City Power has lost at least R2 billion in non-technical losses, which include cable theft. File Picture: Lauren Rawlins
City Power has lost at least R2 billion in non-technical losses, which include cable theft. File Picture: Lauren Rawlins

City of Joburg loses R2bn to cable theft and vandalism

By Gift Tlou Time of article published Jan 13, 2021

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Johannesburg - City of Joburg continues with its fight against infrastructure theft and vandalism across the city.

City Power has lost at least R2 billion in non-technical losses, which include cable theft. This led to continuous power outages towards the end of last year, mostly caused by cable theft in the City.

The City’s MMC for Environment and Infrastructure Services, Mpho Moerane, recently welcomed an eight year prison sentence handed to a copper cable thief in Turffontein.

The thief was arrested in April last year after being found with electrical copper cables, and while trying to steal more. He was charged with tampering with infrastructure and cable theft.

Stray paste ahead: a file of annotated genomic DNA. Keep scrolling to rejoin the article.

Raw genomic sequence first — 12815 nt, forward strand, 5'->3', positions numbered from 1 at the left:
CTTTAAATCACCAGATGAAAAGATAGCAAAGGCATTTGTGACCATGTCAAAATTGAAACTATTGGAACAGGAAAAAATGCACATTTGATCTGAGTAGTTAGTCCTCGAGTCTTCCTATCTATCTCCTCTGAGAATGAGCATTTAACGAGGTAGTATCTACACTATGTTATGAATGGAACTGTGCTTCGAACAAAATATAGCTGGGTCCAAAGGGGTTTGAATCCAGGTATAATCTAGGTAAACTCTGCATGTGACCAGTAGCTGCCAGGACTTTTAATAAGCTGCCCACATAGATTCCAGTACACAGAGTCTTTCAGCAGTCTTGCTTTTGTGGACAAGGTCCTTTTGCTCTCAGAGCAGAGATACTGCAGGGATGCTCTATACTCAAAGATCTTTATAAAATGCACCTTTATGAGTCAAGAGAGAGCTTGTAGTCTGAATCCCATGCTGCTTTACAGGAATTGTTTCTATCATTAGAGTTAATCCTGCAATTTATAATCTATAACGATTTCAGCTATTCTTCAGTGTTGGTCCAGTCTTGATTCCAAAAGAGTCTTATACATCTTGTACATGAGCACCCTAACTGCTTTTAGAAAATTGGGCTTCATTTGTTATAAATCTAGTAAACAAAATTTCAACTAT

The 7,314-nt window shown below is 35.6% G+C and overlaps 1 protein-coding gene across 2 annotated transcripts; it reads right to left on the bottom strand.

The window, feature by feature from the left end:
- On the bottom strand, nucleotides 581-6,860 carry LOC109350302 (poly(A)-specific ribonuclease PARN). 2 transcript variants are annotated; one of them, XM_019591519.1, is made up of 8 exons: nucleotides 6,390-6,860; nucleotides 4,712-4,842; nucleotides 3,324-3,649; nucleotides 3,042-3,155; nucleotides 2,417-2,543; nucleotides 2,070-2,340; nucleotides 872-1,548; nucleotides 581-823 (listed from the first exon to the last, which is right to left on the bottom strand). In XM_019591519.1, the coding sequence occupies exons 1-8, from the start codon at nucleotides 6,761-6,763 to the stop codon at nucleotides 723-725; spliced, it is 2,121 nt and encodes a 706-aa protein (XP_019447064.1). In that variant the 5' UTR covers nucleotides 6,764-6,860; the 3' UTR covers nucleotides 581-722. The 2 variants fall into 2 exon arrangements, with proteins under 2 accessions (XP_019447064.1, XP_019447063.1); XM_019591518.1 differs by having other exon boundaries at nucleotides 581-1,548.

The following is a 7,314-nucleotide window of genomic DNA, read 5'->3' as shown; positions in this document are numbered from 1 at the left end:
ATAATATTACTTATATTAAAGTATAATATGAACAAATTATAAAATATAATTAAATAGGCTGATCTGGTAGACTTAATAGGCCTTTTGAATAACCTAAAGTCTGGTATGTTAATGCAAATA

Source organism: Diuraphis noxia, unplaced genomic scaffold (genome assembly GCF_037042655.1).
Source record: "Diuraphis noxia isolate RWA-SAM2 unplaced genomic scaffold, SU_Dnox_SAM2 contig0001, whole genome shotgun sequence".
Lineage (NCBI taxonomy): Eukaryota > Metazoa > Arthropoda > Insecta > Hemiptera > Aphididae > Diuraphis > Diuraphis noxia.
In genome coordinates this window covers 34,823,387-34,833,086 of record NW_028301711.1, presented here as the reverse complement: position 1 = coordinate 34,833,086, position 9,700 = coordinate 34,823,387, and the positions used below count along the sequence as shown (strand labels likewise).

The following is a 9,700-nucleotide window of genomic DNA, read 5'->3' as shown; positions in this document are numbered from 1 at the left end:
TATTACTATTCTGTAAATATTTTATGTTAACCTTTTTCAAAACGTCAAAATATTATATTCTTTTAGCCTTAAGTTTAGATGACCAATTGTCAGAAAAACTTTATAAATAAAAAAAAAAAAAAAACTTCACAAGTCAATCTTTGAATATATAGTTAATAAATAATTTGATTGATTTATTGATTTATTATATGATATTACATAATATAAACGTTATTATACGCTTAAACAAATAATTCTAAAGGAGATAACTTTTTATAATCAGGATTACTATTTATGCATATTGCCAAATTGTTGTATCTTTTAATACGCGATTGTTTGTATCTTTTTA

“We welcome the stiff sentence imposed on this thief, which we believe fits the crime committed. The problem of vandalism and theft of copper cables is a serious one which disrupts normal life and economic activity in the City,” said Moerane.

Moerane praised community members who are protecting infrastructure against vandals and assisted in the arrest of the thief.

Moerane urged residents to take ownership of the infrastructure and report any vandalism and theft of copper cables to City Power security or the SAPS.

“We commend residents for protecting the infrastructure. We urge Joburg residents to report vandalism and theft of infrastructure. More so because when this infrastructure is vandalised, the inconvenience is felt by the same communities.”

City Power spokesperson Isaac Mangena has conceded that the power utility company has a problem of vandalism. He said the City set aside a budget every year to upgrade its old infrastructure. “We have to remember that some parts of this infrastructure, like substations, are hard to find in the market.”

Mangena said the City has 18 000 old substations chambers, which makes it difficult to monitor each of them.

“We do have patrolling security services. JMPD is also active and hard at work on the ground, ensuring that these chambers are not hijacked.

“Some suspects do not get away alive. In the last financial year, we had about three cases where they were electrocuted to death. This was in Eldorado and West Bury.”

Mangena pleaded with community members to report infrastructure theft and vandalism. “When someone fiddles with infrastructure it may trip; it might also explode or burn. This will take a while for us to repair, which will then inconvenience businesses and the community at large.”

The Star

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